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Title: Evolution of complex vertical successions of fluid venting systems during continental margin sedimentation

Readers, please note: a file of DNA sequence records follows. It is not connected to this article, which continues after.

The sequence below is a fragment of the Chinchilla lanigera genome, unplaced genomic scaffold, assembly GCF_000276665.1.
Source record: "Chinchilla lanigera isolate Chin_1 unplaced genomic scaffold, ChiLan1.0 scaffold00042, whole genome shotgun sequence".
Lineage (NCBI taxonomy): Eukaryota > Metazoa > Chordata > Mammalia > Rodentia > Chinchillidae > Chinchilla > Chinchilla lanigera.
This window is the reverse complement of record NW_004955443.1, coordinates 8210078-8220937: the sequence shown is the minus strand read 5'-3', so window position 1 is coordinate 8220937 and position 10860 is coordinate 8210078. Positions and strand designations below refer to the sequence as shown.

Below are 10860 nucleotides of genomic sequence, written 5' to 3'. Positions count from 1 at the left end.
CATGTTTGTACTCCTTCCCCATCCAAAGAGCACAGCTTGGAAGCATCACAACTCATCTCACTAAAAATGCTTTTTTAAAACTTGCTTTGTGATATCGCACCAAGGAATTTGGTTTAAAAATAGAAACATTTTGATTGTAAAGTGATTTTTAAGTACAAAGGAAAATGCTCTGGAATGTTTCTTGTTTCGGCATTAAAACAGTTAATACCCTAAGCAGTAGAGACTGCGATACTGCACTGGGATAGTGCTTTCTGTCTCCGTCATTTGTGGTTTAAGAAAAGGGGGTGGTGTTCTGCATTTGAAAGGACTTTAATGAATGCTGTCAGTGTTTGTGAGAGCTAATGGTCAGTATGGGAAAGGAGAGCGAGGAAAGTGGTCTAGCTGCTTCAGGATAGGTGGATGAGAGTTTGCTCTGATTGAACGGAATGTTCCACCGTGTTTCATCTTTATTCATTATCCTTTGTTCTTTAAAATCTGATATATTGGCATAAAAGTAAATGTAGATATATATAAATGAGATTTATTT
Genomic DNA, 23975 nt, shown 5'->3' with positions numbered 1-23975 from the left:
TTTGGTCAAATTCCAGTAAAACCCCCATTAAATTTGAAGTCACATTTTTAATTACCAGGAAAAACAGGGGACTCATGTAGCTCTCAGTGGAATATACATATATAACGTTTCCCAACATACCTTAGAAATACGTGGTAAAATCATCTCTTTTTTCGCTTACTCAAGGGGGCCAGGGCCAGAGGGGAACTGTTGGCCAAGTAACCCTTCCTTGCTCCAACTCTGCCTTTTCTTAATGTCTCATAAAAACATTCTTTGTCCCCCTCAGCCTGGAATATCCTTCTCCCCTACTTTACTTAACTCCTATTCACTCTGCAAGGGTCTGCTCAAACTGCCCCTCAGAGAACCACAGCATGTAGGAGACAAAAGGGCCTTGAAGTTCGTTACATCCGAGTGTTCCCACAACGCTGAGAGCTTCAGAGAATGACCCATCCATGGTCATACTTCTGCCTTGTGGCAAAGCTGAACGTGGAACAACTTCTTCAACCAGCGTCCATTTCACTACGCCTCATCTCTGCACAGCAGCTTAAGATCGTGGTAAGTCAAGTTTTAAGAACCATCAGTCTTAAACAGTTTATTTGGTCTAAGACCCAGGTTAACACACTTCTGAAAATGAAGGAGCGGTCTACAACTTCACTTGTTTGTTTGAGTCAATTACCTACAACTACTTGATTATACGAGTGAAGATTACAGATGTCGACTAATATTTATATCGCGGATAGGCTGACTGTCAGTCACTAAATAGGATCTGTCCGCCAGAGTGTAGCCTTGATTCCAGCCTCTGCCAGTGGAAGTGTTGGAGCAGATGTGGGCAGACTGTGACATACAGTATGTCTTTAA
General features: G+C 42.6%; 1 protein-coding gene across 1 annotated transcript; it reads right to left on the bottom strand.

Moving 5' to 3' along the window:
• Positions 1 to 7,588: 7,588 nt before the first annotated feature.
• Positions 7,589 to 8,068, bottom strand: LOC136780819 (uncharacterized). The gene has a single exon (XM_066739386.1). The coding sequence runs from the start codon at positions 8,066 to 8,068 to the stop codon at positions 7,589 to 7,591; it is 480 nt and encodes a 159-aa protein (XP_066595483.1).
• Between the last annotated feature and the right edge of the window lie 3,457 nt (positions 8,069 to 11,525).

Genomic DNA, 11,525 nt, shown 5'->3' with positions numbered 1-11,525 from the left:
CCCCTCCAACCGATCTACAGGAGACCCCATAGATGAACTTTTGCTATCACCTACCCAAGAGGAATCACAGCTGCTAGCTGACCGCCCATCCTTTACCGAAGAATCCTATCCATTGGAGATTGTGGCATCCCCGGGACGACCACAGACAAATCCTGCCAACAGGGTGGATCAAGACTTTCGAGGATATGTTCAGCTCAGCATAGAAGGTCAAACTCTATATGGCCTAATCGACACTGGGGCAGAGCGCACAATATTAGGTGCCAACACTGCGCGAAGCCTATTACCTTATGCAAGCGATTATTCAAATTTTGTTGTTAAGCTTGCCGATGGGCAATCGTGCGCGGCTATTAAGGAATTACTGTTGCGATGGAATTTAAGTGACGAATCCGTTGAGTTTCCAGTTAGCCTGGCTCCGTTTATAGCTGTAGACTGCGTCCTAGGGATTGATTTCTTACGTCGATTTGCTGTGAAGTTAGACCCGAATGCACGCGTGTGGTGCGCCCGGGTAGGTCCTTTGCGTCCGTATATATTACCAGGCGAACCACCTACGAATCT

Author: Ho, Sutieng
Awarding Body: Cardiff University
Current Institution: Cardiff University
Date of Award: 2013
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Abstract: